The WSJ article reporting this has in-depth analysis and loads of figures. Depending on your view, any and all of the following are responsible for a general decline in biotech financing:
-big pharma being more selective
-trouble getting liquidity/the difficulty of IPOs. (Due to Sarbox.)
-better options for investors in other industries, especially the internet
-generics and the threat of biosimilars.
-economic difficulties (and US budget pressures) are increasing pressure on basic R&D budgets.
The truth is, with a few very rare exceptions (1999-2000), biotech financing has almost always been scarce, and to think otherwise, or plan otherwise is just plain stupid. There's a high technical barrier to entry for investors, long turnaround times for investments, and enormous technical risk with any drug development effort. Revenue-generating companies - which more investors understand, and therefore have an expanded pool of investment capital for them - take 7-10 years to build in this industry.
This is a sector that SHOULD have a high cost of capital, and probably an undersupply of capital.
But I'd say that this is just about the best time to have a great idea to develop, because:
- pharma's need for new products has never been higher, and the aging US & European populations are increasing demand for pharmaceuticals
- start-up and operating costs have been driven down by outsourcing & virtual operations.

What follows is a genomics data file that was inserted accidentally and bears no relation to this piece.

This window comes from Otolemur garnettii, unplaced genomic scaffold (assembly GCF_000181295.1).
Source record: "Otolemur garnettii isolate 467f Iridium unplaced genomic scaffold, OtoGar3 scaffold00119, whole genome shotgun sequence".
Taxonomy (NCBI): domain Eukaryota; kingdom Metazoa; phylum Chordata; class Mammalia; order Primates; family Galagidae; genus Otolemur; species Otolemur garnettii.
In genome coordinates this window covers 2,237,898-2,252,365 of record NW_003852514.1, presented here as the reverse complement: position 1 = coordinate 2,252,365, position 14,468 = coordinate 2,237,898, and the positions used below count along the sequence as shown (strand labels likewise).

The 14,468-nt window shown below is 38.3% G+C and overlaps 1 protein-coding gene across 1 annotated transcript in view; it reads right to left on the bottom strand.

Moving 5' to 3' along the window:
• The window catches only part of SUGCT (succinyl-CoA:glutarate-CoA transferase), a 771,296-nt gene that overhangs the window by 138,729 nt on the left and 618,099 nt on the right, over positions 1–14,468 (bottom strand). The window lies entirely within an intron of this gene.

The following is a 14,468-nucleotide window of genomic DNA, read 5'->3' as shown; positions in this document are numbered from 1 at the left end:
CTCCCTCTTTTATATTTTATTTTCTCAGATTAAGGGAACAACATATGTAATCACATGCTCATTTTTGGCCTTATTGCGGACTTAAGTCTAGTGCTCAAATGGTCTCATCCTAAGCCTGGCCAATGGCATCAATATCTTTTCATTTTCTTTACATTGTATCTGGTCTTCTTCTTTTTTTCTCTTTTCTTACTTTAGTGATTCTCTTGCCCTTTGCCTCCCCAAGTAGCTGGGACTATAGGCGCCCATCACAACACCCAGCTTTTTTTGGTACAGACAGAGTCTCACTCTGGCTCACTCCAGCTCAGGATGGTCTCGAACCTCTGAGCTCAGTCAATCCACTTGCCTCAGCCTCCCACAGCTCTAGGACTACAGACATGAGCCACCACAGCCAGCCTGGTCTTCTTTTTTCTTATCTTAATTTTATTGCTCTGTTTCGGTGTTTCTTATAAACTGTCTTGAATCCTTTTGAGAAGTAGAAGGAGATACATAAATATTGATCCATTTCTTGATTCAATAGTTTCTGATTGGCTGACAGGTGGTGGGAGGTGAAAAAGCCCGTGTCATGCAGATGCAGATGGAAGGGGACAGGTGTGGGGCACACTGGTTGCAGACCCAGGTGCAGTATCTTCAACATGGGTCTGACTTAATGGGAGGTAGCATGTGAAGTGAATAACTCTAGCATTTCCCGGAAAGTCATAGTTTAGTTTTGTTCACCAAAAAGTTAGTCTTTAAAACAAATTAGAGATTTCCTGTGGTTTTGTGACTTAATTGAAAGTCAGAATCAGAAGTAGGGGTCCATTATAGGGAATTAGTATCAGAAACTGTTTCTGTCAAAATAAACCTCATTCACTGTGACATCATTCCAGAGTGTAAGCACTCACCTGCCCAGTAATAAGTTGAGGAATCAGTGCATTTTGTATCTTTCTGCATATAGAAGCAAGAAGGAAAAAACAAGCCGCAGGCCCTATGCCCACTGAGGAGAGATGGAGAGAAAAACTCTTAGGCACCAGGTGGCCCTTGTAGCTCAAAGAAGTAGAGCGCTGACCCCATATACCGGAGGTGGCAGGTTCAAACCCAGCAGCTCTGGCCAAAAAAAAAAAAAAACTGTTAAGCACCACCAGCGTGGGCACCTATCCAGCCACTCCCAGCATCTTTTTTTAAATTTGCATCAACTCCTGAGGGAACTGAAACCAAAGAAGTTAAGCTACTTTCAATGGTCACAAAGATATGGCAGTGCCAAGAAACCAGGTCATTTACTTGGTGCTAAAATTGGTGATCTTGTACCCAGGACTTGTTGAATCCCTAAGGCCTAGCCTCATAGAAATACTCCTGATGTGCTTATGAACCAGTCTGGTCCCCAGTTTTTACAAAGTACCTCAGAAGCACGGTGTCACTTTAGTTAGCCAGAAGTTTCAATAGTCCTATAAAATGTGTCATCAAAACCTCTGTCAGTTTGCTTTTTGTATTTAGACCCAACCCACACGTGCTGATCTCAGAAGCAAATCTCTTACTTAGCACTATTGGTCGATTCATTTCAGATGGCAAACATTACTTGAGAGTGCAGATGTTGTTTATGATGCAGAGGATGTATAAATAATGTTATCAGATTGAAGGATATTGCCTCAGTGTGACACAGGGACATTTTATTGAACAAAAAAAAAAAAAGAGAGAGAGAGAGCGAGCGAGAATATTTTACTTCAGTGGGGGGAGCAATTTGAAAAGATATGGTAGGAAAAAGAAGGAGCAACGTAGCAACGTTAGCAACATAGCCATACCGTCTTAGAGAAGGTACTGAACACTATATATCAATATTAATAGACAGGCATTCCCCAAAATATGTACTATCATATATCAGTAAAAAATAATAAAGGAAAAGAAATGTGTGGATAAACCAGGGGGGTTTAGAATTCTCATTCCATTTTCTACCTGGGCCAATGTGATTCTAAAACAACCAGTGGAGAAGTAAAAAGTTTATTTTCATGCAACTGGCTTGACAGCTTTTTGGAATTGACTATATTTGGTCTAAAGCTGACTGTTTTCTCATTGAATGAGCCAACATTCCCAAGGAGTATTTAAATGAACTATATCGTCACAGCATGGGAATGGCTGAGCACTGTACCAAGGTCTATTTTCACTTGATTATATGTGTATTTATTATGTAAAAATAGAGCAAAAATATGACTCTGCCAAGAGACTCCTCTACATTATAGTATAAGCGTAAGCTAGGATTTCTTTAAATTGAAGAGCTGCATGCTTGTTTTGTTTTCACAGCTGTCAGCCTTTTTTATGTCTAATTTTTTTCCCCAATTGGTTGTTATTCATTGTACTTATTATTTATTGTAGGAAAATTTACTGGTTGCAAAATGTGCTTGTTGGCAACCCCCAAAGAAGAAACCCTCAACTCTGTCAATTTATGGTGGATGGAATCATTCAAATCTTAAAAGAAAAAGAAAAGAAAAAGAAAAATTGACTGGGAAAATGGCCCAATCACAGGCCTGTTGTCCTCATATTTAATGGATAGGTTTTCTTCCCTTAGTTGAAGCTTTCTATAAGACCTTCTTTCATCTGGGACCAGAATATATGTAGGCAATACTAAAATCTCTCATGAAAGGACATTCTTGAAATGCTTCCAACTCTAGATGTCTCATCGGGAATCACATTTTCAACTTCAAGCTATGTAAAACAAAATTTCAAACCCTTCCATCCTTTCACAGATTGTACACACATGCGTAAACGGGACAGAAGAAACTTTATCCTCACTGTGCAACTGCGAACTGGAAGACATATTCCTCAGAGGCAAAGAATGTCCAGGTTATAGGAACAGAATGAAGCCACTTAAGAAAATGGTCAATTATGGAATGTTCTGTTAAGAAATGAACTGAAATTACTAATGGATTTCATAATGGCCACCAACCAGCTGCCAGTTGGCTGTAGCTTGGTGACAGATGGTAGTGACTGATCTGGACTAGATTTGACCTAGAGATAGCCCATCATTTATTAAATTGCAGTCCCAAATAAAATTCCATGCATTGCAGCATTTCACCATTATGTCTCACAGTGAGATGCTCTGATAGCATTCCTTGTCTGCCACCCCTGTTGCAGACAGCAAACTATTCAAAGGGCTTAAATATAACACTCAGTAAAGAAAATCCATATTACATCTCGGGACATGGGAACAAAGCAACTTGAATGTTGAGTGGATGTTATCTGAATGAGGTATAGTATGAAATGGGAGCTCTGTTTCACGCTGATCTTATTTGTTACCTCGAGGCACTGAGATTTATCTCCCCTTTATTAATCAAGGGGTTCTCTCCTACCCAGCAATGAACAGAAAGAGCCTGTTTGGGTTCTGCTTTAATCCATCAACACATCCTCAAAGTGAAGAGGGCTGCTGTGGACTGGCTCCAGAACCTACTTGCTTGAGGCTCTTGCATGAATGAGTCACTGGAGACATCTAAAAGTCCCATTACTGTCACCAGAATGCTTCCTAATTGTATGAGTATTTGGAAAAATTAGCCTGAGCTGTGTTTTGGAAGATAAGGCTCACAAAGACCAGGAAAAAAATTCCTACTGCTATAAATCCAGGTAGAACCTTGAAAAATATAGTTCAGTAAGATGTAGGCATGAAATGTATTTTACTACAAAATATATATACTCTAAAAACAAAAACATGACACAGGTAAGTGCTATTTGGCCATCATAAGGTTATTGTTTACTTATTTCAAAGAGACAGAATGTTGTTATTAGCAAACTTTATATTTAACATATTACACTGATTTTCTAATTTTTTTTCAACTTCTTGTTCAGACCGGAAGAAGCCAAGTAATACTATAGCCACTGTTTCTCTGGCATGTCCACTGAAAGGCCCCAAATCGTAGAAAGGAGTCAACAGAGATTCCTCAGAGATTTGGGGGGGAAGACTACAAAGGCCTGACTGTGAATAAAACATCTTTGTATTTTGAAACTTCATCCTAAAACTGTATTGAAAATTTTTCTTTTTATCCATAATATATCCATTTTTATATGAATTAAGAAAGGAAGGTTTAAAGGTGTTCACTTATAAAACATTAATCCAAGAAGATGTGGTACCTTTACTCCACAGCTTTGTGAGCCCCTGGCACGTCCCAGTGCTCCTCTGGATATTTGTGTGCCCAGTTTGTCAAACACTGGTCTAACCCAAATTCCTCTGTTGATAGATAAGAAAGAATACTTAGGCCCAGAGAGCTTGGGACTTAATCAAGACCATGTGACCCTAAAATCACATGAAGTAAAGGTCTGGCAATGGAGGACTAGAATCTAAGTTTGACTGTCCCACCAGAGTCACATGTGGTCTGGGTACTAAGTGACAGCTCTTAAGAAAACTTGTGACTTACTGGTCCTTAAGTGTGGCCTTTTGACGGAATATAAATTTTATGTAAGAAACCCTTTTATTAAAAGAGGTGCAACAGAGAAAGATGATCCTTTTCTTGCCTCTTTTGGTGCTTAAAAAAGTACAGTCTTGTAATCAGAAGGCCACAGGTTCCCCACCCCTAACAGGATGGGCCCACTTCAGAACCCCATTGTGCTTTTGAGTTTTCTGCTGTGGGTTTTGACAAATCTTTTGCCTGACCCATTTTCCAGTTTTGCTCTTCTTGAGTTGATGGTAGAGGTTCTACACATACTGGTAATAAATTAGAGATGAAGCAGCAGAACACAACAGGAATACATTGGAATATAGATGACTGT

- the abundance of specialized CROs & consultants lets smallish companies rapidly access expertise and capacity.
- with big pharma continually restructuring, there is an abundance of talent and facilities available.
- the current FDA & NIH administrations are trying to streamline the regulatory burden. Also: more regulatory paths are opening. I've heard of plans to gain approval first in China by some companies.
- increasing globalization makes it easier to collaborate. (Design a molecule in the UK, synthesize in the USA, screen in China, on a faster AND more efficient basis than if you had a fully integrated operation at one site.)
- increased genomic understanding and lower sequencing costs are enabling more effective R&D.
- China, China, China: increasing the supply of capital, talent, ideas, and lab assets. And not just in China: I've been told by US & EU academics that it has never been easier to find talented, financially-supported post-docs, from China for their American or EU labs.
- increased IP clarity with the America Invents act, and probably lower patent friction, given developments in gene patenting court cases.
- a growing generation of successful firms and alumni to incubate, mentor, and lead new ideas. (Guys like Patrick Soon Shiong (Abraxis founder, among other ventures) Henri Termeer (ex-Genzyme CEO), and RJ Kirk. (Not that this is exclusively a new development (think Alejandro Zaffaroni), but their numbers are growing. I can't wait to see what emerges from the Genentech alumni in years to come.)
If anything, biotech may suffer from an abundance of good - new drug targets, under-validated lead compounds, and interesting but not bulletproof diagnostic technologies are very easy to find these days. Just walk into any university's tech transfer office - they probably have some promising target IP just waiting for the right investor/believer.
The scarcity of investment capital is probably a good thing, culling the herd such that (on average) only the best ideas go forward.
This is all small consolation to the team at a small company struggling to raise their next round, but it definitely seems that better days are ahead, and it'll be a Molecular Future.